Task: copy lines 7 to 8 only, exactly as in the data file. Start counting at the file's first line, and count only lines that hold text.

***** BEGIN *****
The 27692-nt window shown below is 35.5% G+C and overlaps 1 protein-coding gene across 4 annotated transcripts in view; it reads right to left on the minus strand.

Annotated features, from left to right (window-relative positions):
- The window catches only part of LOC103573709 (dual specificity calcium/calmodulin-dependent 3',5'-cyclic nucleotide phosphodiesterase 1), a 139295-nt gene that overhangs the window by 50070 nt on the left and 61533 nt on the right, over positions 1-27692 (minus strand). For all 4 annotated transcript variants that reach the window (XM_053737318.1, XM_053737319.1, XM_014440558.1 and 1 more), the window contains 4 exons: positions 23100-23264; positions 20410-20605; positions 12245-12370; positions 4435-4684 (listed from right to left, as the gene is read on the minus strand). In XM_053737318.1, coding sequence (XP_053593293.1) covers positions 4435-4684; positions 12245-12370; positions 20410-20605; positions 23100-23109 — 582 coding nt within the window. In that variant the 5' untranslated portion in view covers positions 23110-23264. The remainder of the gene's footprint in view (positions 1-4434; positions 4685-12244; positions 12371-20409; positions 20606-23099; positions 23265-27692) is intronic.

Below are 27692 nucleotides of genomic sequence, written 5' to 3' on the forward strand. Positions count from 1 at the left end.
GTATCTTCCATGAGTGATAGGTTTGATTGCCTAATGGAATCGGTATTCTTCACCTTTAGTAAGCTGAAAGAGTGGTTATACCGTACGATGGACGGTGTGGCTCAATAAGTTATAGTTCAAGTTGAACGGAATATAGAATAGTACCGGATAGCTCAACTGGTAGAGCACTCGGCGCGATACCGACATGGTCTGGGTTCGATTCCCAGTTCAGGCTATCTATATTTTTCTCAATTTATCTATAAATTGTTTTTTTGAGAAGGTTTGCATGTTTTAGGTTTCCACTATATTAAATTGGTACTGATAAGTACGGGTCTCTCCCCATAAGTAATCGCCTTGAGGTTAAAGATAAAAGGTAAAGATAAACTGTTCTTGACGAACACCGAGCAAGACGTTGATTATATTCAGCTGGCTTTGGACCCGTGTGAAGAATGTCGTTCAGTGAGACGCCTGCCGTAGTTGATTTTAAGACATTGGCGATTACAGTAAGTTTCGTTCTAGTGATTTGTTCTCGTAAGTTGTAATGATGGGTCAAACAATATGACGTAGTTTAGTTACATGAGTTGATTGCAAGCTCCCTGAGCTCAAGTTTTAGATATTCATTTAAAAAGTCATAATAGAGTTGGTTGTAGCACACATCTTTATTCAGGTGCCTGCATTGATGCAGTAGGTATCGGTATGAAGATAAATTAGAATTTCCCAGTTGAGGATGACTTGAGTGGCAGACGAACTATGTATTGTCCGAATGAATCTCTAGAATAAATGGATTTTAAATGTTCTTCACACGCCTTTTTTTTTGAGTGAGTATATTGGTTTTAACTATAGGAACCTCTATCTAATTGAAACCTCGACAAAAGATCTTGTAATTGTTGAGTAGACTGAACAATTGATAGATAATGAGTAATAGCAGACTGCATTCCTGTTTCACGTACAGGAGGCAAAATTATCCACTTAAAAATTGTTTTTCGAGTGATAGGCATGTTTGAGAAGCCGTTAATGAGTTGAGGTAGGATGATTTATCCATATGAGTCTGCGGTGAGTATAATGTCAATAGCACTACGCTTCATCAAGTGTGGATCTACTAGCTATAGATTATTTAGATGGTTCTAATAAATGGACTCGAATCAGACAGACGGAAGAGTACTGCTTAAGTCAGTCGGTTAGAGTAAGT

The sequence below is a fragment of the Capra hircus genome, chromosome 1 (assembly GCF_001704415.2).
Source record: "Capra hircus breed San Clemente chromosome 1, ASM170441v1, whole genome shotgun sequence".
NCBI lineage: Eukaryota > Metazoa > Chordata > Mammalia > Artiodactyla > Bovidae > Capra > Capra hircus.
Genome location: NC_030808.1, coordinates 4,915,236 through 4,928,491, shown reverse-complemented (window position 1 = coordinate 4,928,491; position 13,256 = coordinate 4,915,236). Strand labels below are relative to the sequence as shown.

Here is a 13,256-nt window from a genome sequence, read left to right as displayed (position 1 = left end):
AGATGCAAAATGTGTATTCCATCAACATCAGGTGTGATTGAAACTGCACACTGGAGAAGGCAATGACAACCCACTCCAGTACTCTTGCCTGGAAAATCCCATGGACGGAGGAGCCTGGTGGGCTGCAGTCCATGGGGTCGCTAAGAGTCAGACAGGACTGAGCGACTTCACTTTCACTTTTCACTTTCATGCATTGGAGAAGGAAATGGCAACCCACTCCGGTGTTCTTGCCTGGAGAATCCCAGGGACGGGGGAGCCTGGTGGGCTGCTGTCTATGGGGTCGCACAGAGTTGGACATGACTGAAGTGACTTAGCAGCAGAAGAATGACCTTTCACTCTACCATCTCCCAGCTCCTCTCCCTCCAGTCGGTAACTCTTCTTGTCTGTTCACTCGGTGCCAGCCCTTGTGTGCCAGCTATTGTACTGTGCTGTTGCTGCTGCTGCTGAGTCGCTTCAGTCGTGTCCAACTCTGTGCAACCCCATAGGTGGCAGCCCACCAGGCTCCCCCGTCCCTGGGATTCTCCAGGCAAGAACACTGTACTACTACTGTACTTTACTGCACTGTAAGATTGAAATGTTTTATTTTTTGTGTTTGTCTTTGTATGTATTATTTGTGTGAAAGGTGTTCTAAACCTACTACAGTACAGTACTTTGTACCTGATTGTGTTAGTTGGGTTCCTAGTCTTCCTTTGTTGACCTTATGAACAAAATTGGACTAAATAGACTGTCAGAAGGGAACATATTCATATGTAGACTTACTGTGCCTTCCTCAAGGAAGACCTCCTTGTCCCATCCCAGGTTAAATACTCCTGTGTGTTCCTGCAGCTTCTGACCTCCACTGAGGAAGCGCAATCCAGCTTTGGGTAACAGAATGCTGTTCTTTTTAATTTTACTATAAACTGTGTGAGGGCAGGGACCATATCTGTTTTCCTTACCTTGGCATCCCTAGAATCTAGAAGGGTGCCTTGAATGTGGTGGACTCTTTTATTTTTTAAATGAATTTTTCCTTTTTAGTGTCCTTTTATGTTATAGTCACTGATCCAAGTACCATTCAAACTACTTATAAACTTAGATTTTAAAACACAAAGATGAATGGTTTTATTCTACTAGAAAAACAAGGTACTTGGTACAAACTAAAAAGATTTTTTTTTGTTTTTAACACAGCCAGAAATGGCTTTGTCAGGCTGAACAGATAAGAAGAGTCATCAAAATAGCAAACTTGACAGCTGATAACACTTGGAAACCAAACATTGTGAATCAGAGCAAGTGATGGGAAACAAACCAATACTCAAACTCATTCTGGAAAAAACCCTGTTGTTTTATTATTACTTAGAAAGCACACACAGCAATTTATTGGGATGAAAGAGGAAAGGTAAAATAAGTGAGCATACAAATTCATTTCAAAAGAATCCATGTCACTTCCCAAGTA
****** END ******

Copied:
Source record: "Capra hircus breed San Clemente chromosome 1, ASM170441v1, whole genome shotgun sequence".
NCBI lineage: Eukaryota > Metazoa > Chordata > Mammalia > Artiodactyla > Bovidae > Capra > Capra hircus.